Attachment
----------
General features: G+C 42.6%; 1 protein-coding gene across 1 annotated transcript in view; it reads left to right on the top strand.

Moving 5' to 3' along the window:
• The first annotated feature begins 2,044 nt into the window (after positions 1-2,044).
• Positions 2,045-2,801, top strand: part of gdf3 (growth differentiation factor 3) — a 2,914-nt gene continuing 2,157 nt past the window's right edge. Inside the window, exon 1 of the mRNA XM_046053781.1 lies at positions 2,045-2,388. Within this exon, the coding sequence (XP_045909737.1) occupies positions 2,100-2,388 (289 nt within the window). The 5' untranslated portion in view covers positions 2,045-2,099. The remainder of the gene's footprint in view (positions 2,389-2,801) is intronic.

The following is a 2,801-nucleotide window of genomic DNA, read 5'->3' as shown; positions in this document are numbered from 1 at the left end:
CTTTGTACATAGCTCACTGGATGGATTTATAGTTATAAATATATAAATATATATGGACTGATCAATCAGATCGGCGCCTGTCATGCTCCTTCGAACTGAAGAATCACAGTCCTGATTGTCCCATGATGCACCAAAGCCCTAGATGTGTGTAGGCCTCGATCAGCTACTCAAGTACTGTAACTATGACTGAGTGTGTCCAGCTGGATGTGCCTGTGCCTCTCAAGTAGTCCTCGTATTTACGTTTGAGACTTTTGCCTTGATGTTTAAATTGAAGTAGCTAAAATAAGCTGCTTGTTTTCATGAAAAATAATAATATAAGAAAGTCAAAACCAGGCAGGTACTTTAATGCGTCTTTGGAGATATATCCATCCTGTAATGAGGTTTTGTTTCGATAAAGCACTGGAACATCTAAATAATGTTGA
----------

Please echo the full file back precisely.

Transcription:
General features: G+C 42.6%; 1 protein-coding gene across 1 annotated transcript in view; it reads left to right on the top strand.

Moving 5' to 3' along the window:
• The first annotated feature begins 2,044 nt into the window (after positions 1-2,044).
• Positions 2,045-2,801, top strand: part of gdf3 (growth differentiation factor 3) — a 2,914-nt gene continuing 2,157 nt past the window's right edge. Inside the window, exon 1 of the mRNA XM_046053781.1 lies at positions 2,045-2,388. Within this exon, the coding sequence (XP_045909737.1) occupies positions 2,100-2,388 (289 nt within the window). The 5' untranslated portion in view covers positions 2,045-2,099. The remainder of the gene's footprint in view (positions 2,389-2,801) is intronic.

The following is a 2,801-nucleotide window of genomic DNA, read 5'->3' as shown; positions in this document are numbered from 1 at the left end:
CTTTGTACATAGCTCACTGGATGGATTTATAGTTATAAATATATAAATATATATGGACTGATCAATCAGATCGGCGCCTGTCATGCTCCTTCGAACTGAAGAATCACAGTCCTGATTGTCCCATGATGCACCAAAGCCCTAGATGTGTGTAGGCCTCGATCAGCTACTCAAGTACTGTAACTATGACTGAGTGTGTCCAGCTGGATGTGCCTGTGCCTCTCAAGTAGTCCTCGTATTTACGTTTGAGACTTTTGCCTTGATGTTTAAATTGAAGTAGCTAAAATAAGCTGCTTGTTTTCATGAAAAATAATAATATAAGAAAGTCAAAACCAGGCAGGTACTTTAATGCGTCTTTGGAGATATATCCATCCTGTAATGAGGTTTTGTTTCGATAAAGCACTGGAACATCTAAATAATGTTGA